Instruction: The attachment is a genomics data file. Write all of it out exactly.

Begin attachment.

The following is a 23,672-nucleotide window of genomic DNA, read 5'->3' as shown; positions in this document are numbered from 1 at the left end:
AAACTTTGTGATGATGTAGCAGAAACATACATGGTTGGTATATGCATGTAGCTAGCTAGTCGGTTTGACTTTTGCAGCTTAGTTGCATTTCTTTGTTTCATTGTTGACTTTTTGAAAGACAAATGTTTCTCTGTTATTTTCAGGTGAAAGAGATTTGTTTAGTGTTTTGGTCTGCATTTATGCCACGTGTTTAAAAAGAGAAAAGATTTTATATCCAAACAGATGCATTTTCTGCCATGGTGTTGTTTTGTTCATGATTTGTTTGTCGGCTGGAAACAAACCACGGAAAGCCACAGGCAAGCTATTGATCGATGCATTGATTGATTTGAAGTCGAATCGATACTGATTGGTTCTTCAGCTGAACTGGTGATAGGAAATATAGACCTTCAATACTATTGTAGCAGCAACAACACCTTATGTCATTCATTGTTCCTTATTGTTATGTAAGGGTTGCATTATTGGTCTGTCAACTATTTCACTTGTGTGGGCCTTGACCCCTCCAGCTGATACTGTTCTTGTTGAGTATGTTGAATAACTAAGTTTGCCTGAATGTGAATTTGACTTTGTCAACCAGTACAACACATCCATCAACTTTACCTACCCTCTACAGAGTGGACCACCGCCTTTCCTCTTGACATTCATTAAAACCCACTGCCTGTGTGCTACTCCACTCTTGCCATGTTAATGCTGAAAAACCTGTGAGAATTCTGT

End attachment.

The following is a 23,672-nucleotide window of genomic DNA, read 5'->3' as shown; positions in this document are numbered from 1 at the left end:
AAACTTTGTGATGATGTAGCAGAAACATACATGGTTGGTATATGCATGTAGCTAGCTAGTCGGTTTGACTTTTGCAGCTTAGTTGCATTTCTTTGTTTCATTGTTGACTTTTTGAAAGACAAATGTTTCTCTGTTATTTTCAGGTGAAAGAGATTTGTTTAGTGTTTTGGTCTGCATTTATGCCACGTGTTTAAAAAGAGAAAAGATTTTATATCCAAACAGATGCATTTTCTGCCATGGTGTTGTTTTGTTCATGATTTGTTTGTCGGCTGGAAACAAACCACGGAAAGCCACAGGCAAGCTATTGATCGATGCATTGATTGATTTGAAGTCGAATCGATACTGATTGGTTCTTCAGCTGAACTGGTGATAGGAAATATAGACCTTCAATACTATTGTAGCAGCAACAACACCTTATGTCATTCATTGTTCCTTATTGTTATGTAAGGGTTGCATTATTGGTCTGTCAACTATTTCACTTGTGTGGGCCTTGACCCCTCCAGCTGATACTGTTCTTGTTGAGTATGTTGAATAACTAAGTTTGCCTGAATGTGAATTTGACTTTGTCAACCAGTACAACACATCCATCAACTTTACCTACCCTCTACAGAGTGGACCACCGCCTTTCCTCTTGACATTCATTAAAACCCACTGCCTGTGTGCTACTCCACTCTTGCCATGTTAATGCTGAAAAACCTGTGAGAATTCTGT